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2021 graduate Frances Rojas on the FSS Program: Questions that count, conversations that matter
“So, what are you up to?” or “How’s the job?” or “What’s new?” Such questions form the basis of many an encounter between adults—especially at holidays and family gatherings. They scratch at the surface and may shine a bit of light on what’s happening in your life—or not: “Same old!” or “I’m good, busy, but good.” Then it’s on to the passing of appetizers, the tending to children, the watching of the game.
As Frances Rojas of South Hadley so aptly observed, “As an adult, no one really asks you about certain stuff. Because you should know it, because you’re grown. You know what I mean?” Things like managing money and finances, or working toward employment goals.
Luckily for Frances, she has had many in-depth conversations about these topics and more through her participation in the Way Finders’ Family Self-Sufficiency (FSS) Program. Her mentor, FSS Specialist Luz White, has been Team Frances since they linked up in 2017, two years after Frances’ mother died.
“It’s nice to have someone who pushes you, touches base with you, and believes in you,” says Frances, who works as a family caseworker for the Center for Human Development. “Yes, the money I earned came in handy. But what really helped was the emotional help and support, especially from Luz. I love her. She’s awesome.”
Establishing a trusting, supportive relationship is at the core of the FSS program, which aims to help recipients of a Section 8 Housing Choice Voucher—Frances inherited a voucher from her mother—to find greater economic stability over three to five years. Graduates can also apply funds from an escrow account (established as a participant’s income and share of rent increase) toward education or entrepreneurship.
Or, as Frances did, toward homeownership. A new resident of South Hadley, Frances has a big personality—and big love for her one-year-old daughter. “Mrs. Valentina—she’s a handful already! She’s happy, she goes everywhere. She’s so hyper now, she just wants to explore.”
Such exuberance and energy runs in the family: Frances, who is also currently enrolled in school for criminal justice, has frequently worked multiple jobs.
“Because you just got to make it happen! In 2017, I was working for a cleaning company and at Taco Bell, and doing Uber,” she says. “Now I’m only working one job, and even though I have a daughter, I feel like I have so much free time. It feels easier, I’m more laid back and a little calmer, more relaxed. I like spending time with my daughter.”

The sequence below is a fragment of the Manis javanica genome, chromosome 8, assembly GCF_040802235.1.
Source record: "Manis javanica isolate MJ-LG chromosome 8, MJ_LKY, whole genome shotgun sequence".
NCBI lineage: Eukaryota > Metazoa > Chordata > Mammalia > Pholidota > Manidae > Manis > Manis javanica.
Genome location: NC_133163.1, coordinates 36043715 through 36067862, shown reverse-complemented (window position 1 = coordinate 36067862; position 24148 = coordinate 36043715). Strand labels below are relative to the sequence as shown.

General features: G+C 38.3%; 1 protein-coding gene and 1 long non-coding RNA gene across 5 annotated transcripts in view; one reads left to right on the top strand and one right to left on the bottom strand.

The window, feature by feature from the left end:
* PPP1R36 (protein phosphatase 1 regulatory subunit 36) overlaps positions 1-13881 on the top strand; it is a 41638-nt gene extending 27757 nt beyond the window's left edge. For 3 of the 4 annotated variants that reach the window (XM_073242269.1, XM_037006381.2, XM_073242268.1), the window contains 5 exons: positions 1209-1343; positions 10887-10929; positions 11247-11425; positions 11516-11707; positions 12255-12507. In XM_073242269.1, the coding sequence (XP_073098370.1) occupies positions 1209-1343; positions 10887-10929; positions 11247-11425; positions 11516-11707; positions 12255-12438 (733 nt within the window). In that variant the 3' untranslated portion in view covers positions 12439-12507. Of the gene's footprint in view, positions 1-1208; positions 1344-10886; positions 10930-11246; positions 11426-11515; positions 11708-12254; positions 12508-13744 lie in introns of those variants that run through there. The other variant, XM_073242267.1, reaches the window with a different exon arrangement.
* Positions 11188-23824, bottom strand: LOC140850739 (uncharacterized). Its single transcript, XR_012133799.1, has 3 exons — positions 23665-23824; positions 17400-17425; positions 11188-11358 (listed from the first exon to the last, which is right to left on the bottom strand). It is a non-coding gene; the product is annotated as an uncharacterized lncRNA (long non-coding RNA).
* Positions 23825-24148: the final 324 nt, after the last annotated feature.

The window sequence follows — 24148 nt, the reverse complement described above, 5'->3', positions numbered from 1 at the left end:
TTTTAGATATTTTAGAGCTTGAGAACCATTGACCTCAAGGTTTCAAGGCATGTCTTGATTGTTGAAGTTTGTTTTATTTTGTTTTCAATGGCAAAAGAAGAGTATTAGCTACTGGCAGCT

Getting to this point wasn’t easy. But from the time Luz invited Frances to join (“I said yes, that sounds sweet, who wouldn’t want to participate if they’re helping you to do better in life?”), she was all in. Setting goals. Attending workshops. Opening up about her struggles (“I get frustrated fast—that’s one thing about me. I felt comfortable enough to show Luz that side, like ‘This is what I really want to say.’ And she’ll help me think of how to communicate better, to get better results”).
When asked to elaborate on her growth over the program, Frances rapidly fires off win after win: Landing a better job (“I like helping people”). Paying off her car. Resolving a past due bill with Eversource. Improving her credit by more than 50 points (“I learned that using more than 30% of your credit hurts your score—I was using like 90%”). Graduating with nearly $3,000 in escrow. Receiving $5,000 for the relinquishment of her voucher. Buying her first home (“The neighbors are very nice, we got cookies when we moved in! Did I tell you that, Luz?”)
And, a month before her September closing, Frances received both a raise and a promotion. The timing of which made her decisions—to buy a single-family house versus a multifamily house, to give up her voucher—feel even more right.
“A lot of people told me I was a little crazy to let go of Section 8. But I’m young, I’m blessed to be healthy and able to work. And I’m too grown to be reporting all the changes in my income, I didn’t like that for my daily life,” Frances says. “And maybe I could be a landlord in the future, not yet. This house is meant to be mine, I’m happy. It’s a stepping-stone to where I want to be.”
Both mother and daughter are finding much to love about their three-bedroom home, which is near a park and includes a grassy lawn, off-street parking, and a huge kitchen. “That’s my favorite part! I do enjoy cooking, but you won’t catch me cooking every day. Every other day.” Frances also loves to decorate, and now has the space and freedom to do so.
“When I moved in, everything was gray. I painted upstairs because my room in my last building was gray,” says Frances, of the one-bedroom condo she rented in Springfield’s Kimball Towers. “I was like, ‘You know, I don’t want gray on the walls right now—I want white.’”